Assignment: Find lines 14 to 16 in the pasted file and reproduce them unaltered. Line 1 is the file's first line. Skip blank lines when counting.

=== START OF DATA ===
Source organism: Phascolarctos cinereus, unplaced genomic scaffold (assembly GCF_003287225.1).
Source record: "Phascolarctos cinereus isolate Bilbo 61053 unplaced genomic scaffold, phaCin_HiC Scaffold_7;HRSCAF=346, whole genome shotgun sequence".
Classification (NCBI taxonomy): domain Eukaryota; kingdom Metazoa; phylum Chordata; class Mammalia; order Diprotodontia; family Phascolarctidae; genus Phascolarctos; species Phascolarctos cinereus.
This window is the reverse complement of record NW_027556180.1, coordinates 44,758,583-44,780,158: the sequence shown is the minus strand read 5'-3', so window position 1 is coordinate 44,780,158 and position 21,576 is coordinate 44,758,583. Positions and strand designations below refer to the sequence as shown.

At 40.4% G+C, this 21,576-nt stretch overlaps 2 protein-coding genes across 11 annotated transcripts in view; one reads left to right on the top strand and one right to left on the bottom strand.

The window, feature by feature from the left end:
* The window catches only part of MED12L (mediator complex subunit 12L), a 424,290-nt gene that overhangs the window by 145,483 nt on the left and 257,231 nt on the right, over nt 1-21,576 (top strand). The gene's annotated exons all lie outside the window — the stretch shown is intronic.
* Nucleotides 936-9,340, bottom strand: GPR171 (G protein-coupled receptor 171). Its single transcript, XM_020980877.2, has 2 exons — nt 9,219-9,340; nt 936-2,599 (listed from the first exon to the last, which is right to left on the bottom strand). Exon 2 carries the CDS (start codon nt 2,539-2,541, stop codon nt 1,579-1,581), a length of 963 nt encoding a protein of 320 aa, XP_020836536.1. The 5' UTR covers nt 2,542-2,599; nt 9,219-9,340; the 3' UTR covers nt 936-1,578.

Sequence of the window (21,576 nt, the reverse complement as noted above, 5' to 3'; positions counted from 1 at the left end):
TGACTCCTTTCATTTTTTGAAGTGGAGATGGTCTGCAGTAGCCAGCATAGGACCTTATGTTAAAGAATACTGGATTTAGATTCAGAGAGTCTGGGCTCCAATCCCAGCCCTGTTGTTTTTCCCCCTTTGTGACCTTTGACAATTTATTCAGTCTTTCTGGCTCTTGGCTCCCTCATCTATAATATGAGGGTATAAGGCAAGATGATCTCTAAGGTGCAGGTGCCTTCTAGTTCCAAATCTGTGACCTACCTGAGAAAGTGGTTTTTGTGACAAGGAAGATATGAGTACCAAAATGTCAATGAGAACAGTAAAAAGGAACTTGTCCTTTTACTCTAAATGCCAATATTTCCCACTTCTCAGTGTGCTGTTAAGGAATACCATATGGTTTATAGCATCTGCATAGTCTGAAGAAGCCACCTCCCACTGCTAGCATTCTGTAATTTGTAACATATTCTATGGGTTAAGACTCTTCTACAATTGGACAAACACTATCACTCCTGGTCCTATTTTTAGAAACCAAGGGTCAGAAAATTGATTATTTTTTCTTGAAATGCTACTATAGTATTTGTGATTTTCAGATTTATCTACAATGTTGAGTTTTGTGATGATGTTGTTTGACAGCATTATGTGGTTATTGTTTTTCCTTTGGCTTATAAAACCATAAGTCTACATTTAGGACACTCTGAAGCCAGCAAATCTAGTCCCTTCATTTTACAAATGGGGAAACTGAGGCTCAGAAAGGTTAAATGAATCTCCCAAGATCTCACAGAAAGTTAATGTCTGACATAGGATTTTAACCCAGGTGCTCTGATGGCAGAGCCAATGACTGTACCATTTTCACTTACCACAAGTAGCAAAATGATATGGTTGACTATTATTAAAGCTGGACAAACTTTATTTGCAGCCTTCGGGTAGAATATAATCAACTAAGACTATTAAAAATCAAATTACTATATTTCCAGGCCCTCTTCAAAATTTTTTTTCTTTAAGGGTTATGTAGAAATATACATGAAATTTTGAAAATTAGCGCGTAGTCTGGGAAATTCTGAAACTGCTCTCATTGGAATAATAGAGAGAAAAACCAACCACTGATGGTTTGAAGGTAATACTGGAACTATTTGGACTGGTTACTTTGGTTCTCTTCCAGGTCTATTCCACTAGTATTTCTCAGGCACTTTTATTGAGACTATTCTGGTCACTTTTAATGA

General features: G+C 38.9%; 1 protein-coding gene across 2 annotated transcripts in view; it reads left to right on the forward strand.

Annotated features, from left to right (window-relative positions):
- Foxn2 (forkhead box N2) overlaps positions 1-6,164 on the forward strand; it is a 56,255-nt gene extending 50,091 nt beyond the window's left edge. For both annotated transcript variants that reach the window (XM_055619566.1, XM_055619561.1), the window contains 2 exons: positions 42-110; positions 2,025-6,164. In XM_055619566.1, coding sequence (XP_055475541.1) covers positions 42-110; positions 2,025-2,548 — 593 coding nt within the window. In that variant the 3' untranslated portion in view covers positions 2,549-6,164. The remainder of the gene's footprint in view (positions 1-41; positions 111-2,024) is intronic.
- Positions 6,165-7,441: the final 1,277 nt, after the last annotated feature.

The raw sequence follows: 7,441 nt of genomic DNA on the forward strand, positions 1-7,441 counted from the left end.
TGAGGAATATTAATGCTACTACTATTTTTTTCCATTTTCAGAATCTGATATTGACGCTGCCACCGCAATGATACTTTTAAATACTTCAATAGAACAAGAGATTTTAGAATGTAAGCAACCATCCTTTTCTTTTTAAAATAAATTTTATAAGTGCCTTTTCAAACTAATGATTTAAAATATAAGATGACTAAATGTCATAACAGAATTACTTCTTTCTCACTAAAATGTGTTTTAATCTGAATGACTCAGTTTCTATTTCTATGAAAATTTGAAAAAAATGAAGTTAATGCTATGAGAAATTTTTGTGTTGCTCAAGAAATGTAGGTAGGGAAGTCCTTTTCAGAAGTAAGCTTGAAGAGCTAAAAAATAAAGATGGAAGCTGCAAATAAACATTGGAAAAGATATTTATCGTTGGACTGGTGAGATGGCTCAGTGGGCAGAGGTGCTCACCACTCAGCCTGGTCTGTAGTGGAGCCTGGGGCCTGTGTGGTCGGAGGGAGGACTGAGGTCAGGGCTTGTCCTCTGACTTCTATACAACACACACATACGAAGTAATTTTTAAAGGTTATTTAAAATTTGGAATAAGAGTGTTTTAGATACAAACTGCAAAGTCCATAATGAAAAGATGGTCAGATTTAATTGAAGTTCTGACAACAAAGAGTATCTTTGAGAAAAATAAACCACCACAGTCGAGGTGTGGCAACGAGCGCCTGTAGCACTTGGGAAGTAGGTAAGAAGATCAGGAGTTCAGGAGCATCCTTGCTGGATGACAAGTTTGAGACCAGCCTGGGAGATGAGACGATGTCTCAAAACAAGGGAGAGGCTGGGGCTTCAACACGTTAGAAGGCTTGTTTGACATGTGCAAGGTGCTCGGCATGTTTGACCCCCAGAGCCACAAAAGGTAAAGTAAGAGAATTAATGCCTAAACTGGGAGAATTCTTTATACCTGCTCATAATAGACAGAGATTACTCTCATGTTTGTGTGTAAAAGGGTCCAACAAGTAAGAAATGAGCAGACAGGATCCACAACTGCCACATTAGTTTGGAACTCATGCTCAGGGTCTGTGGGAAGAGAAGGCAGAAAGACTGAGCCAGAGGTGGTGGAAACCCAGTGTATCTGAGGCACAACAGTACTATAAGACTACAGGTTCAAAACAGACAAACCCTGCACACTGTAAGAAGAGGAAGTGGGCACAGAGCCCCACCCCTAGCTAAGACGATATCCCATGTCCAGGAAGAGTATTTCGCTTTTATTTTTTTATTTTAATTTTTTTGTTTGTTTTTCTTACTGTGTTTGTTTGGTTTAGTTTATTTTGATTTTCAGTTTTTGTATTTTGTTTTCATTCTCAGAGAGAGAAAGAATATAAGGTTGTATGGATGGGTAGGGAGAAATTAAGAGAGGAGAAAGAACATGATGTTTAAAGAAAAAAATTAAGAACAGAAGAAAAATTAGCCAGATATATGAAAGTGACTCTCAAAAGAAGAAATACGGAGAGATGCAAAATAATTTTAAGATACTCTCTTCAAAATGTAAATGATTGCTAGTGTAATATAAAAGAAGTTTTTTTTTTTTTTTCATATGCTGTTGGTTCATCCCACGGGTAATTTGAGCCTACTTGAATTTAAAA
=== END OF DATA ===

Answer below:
- Positions 6,165-7,441: the final 1,277 nt, after the last annotated feature.

The raw sequence follows: 7,441 nt of genomic DNA on the forward strand, positions 1-7,441 counted from the left end.
TGAGGAATATTAATGCTACTACTATTTTTTTCCATTTTCAGAATCTGATATTGACGCTGCCACCGCAATGATACTTTTAAATACTTCAATAGAACAAGAGATTTTAGAATGTAAGCAACCATCCTTTTCTTTTTAAAATAAATTTTATAAGTGCCTTTTCAAACTAATGATTTAAAATATAAGATGACTAAATGTCATAACAGAATTACTTCTTTCTCACTAAAATGTGTTTTAATCTGAATGACTCAGTTTCTATTTCTATGAAAATTTGAAAAAAATGAAGTTAATGCTATGAGAAATTTTTGTGTTGCTCAAGAAATGTAGGTAGGGAAGTCCTTTTCAGAAGTAAGCTTGAAGAGCTAAAAAATAAAGATGGAAGCTGCAAATAAACATTGGAAAAGATATTTATCGTTGGACTGGTGAGATGGCTCAGTGGGCAGAGGTGCTCACCACTCAGCCTGGTCTGTAGTGGAGCCTGGGGCCTGTGTGGTCGGAGGGAGGACTGAGGTCAGGGCTTGTCCTCTGACTTCTATACAACACACACATACGAAGTAATTTTTAAAGGTTATTTAAAATTTGGAATAAGAGTGTTTTAGATACAAACTGCAAAGTCCATAATGAAAAGATGGTCAGATTTAATTGAAGTTCTGACAACAAAGAGTATCTTTGAGAAAAATAAACCACCACAGTCGAGGTGTGGCAACGAGCGCCTGTAGCACTTGGGAAGTAGGTAAGAAGATCAGGAGTTCAGGAGCATCCTTGCTGGATGACAAGTTTGAGACCAGCCTGGGAGATGAGACGATGTCTCAAAACAAGGGAGAGGCTGGGGCTTCAACACGTTAGAAGGCTTGTTTGACATGTGCAAGGTGCTCGGCATGTTTGACCCCCAGAGCCACAAAAGGTAAAGTAAGAGAATTAATGCCTAAACTGGGAGAATTCTTTATACCTGCTCATAATAGACAGAGATTACTCTCATGTTTGTGTGTAAAAGGGTCCAACAAGTAAGAAATGAGCAGACAGGATCCACAACTGCCACATTAGTTTGGAACTCATGCTCAGGGTCTGTGGGAAGAGAAGGCAGAAAGACTGAGCCAGAGGTGGTGGAAACCCAGTGTATCTGAGGCACAACAGTACTATAAGACTACAGGTTCAAAACAGACAAACCCTGCACACTGTAAGAAGAGGAAGTGGGCACAGAGCCCCACCCCTAGCTAAGACGATATCCCATGTCCAGGAAGAGTATTTCGCTTTTATTTTTTTATTTTAATTTTTTTGTTTGTTTTTCTTACTGTGTTTGTTTGGTTTAGTTTATTTTGATTTTCAGTTTTTGTATTTTGTTTTCATTCTCAGAGAGAGAAAGAATATAAGGTTGTATGGATGGGTAGGGAGAAATTAAGAGAGGAGAAAGAACATGATGTTTAAAGAAAAAAATTAAGAACAGAAGAAAAATTAGCCAGATATATGAAAGTGACTCTCAAAAGAAGAAATACGGAGAGATGCAAAATAATTTTAAGATACTCTCTTCAAAATGTAAATGATTGCTAGTGTAATATAAAAGAAGTTTTTTTTTTTTTTTCATATGCTGTTGGTTCATCCCACGGGTAATTTGAGCCTACTTGAATTTAAAA